As much as we wish our dogs could live a completely pain-free life, at some point, your dog is going to experience pain. In fact, a recent study found that almost 20 percent of dogs suffer from chronic maladaptive pain in their lives. Your dog may be in pain for a variety of reasons. For example, they could be in pain due to an injury, such as a bite from another animal or an abscess. Or, your dog may be suffering from pain due to a chronic illness, such as arthritis, dental disease, or cancer.
Often, when your dog is in pain, they begin acting lethargic. It can often be difficult to figure out the source of your dog’s pain, so you may need to take them to a vet to get a proper diagnosis.
Like humans, dogs also experience stress. Often, it’s the owner’s habits that lead to stress in dogs. For example, if you changed your work schedule, welcomed a new family member to the house, or moved to a new home, your dog may begin to feel stressed out. Dogs are creatures of habit, and any small changes in their schedule can cause their stress levels to rise.
If you suspect that your dog is stressed out due to a recent lifestyle change, there’s not much you can do other than to show your dog some extra love and attention until they’re used to their new schedule.
Mental and emotional disorders can also cause your dog to become lethargic. If your dog appears to be otherwise healthy outside of the lethargy, look for signs of:
Make sure you’re aware of your dog’s current mental state when determining the cause of their lethargy. If you suspect that your dog is feeling bored, lonely, or depressed, you may need to take some extra time to bond with your dog. Or consider taking them to doggie daycare so they can socialize with other dogs.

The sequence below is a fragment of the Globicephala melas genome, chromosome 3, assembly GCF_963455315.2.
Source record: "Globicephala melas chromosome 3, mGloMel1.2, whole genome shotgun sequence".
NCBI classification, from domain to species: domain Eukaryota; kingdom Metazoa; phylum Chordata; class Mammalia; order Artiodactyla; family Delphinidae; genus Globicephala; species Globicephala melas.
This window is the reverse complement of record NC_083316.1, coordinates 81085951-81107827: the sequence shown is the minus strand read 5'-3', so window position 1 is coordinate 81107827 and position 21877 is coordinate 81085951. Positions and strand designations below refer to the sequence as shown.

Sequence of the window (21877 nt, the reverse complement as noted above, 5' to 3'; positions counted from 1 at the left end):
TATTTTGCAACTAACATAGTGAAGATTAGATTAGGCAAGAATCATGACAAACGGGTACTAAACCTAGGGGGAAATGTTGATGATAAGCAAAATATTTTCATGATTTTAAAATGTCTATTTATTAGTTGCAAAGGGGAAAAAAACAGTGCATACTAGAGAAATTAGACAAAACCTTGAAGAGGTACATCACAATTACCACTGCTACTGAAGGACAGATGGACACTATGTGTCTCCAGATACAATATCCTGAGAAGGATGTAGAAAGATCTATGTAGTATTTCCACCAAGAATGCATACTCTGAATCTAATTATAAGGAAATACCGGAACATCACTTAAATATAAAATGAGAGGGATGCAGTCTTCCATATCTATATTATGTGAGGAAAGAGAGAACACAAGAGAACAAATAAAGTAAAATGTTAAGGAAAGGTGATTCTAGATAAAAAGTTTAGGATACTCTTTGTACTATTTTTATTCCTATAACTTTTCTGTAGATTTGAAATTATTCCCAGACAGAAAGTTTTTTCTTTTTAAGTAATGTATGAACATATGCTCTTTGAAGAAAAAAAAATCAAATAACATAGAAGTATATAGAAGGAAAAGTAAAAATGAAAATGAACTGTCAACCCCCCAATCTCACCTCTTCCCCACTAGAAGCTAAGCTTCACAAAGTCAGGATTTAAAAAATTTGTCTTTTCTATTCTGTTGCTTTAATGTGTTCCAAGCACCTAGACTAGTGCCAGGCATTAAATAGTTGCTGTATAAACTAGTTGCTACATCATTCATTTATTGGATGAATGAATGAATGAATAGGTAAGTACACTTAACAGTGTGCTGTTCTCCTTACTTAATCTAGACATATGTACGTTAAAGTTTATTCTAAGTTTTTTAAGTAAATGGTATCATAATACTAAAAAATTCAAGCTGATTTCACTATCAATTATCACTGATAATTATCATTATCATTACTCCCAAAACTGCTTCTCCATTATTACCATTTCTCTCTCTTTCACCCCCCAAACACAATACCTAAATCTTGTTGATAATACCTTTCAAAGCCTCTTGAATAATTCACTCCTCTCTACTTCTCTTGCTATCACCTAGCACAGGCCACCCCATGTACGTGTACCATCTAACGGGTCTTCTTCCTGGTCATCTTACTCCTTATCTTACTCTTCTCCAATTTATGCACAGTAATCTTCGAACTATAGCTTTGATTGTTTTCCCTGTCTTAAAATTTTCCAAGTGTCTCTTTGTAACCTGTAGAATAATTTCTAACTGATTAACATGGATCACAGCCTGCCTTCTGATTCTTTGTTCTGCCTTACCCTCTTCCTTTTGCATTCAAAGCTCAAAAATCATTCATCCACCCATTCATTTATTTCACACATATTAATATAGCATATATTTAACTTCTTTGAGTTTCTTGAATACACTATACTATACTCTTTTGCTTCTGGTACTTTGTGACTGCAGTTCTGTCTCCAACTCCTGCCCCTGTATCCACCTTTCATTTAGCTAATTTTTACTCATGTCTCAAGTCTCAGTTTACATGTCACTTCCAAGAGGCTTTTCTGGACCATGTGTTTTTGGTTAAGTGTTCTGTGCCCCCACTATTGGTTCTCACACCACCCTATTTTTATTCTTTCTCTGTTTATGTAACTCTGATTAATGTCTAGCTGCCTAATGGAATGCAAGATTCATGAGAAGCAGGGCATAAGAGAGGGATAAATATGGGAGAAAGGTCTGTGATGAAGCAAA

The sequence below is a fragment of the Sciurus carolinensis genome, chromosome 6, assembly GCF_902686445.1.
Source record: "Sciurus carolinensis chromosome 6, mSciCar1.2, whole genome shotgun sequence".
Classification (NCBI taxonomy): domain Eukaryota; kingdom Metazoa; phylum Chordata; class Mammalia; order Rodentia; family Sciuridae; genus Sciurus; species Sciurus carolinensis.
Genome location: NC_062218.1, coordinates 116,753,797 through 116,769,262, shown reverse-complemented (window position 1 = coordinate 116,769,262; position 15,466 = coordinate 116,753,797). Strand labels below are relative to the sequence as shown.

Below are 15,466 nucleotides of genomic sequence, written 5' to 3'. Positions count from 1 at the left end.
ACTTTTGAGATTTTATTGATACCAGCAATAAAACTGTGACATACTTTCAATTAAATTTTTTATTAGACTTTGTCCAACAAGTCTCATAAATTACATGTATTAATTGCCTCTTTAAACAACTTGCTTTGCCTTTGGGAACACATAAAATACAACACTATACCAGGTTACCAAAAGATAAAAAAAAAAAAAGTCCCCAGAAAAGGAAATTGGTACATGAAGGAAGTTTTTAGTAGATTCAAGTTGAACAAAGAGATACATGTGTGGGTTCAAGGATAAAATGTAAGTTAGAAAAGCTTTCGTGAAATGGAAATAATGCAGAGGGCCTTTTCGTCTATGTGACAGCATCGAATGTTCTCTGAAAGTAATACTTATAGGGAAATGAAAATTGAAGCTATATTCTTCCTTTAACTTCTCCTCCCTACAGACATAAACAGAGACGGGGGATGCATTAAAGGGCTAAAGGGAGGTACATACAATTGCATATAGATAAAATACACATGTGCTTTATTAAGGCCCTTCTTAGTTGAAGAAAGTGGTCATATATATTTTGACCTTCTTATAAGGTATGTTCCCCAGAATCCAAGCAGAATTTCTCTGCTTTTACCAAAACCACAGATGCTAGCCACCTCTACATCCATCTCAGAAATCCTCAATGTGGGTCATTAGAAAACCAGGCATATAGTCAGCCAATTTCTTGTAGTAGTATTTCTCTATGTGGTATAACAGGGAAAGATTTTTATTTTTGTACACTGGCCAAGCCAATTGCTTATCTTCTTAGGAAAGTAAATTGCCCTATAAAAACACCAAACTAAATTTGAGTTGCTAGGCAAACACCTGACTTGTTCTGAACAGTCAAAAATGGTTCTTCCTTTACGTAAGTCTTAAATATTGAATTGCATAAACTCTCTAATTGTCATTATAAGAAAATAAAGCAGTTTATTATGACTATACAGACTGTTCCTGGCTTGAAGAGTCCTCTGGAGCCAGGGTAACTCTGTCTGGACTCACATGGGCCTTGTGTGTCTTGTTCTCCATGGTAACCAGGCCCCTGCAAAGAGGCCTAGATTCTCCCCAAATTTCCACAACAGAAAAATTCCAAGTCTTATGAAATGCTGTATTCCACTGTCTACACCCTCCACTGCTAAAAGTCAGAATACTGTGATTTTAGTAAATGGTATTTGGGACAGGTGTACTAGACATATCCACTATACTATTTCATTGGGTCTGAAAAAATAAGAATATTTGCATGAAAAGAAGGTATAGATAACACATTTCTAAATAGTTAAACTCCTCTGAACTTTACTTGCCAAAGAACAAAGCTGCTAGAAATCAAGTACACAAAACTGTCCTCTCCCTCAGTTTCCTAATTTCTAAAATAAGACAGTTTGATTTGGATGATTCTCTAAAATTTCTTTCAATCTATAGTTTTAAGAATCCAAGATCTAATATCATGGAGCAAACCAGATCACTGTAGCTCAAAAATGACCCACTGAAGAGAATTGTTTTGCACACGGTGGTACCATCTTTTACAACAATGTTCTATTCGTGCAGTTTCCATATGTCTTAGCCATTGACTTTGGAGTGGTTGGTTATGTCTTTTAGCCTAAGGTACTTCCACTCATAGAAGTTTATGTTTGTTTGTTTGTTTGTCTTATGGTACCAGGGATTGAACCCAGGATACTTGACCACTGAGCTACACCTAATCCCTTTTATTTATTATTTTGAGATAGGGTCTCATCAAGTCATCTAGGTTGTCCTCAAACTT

Many pet owners also use CBD products for their dogs.
Other Causes of Lethargy in Dogs
There are many other issues that may be causing your dog to be lethargic. These include:
- Respiratory conditions
- Immune system problems
- Cancer Glaucoma
- Exposure to toxins
- Urinary tract infections
- Gastrointestinal problems
- Nutritional deficiencies
- Skin diseases
- Hormonal changes
Aging can also cause your dog to become more lethargic, so as your dog ages, keep an eye out for signs of them slowing down.
How to Treat a Lethargic Dog
So, if your dog is suffering from lethargy, is there anything you can do? The answer is yes. Here’s what you can do:
Take Your Dog to the Vet
While it’s normal for dogs to feel extra tired from time to time, if you suspect that your dog is suffering from lethargy, you should take them to the vet. Because lethargy can be the result of so many different issues, it’s important to get a professional opinion.
Your vet can determine if the lethargy is due to a small issue or if there’s a larger problem at hand that needs to be addressed.
Let Your Dog Rest
If your dog’s lethargy is due to a physical illness, it’s important that you give them plenty of time to rest. At least temporarily, you should cut out the long walks or runs with your dog. However, if your dog is suffering from lethargy due to boredom or depression, you may want to exercise them more.
Feed Your Dog a Healthy, Well-Balanced Diet
Feeding your dog a healthy, well-balanced diet can do wonders for their overall health, so make sure you’re giving them the right food. If you’re not sure what kind of diet you should feed your dog, consult with your vet.
Dog Lethargy: Conclusion
If you notice that your dog is lethargic, don’t panic. There’s a chance that the lethargy will pass, and your dog will be back to normal in no time. If your dog’s lethargy is due to separation anxiety, check out these top home remedies.
Written by: Mead Johnston
Mead is an experienced dog trainer, writer, and lover of animals. She has always been surrounded by animals and had a passion for learning more about them every day. This passion grew tremendously when Mead brought home a Great Pyrenees x Golden Retriever named Mac in 2018. Mead has continued to learn more about dogs whenever possible and wherever possible, while also helping so many wonderful clients. Her goal is help her clients and their dogs become confident in their daily lives. As a dog trainer, she often helps clients who are starting off with a puppy or they might have an older dog that is presenting challenging behaviours. Mead believes in the all-natural uses of Pet CBD to help our furry loved ones live longer, happier and healthier lives.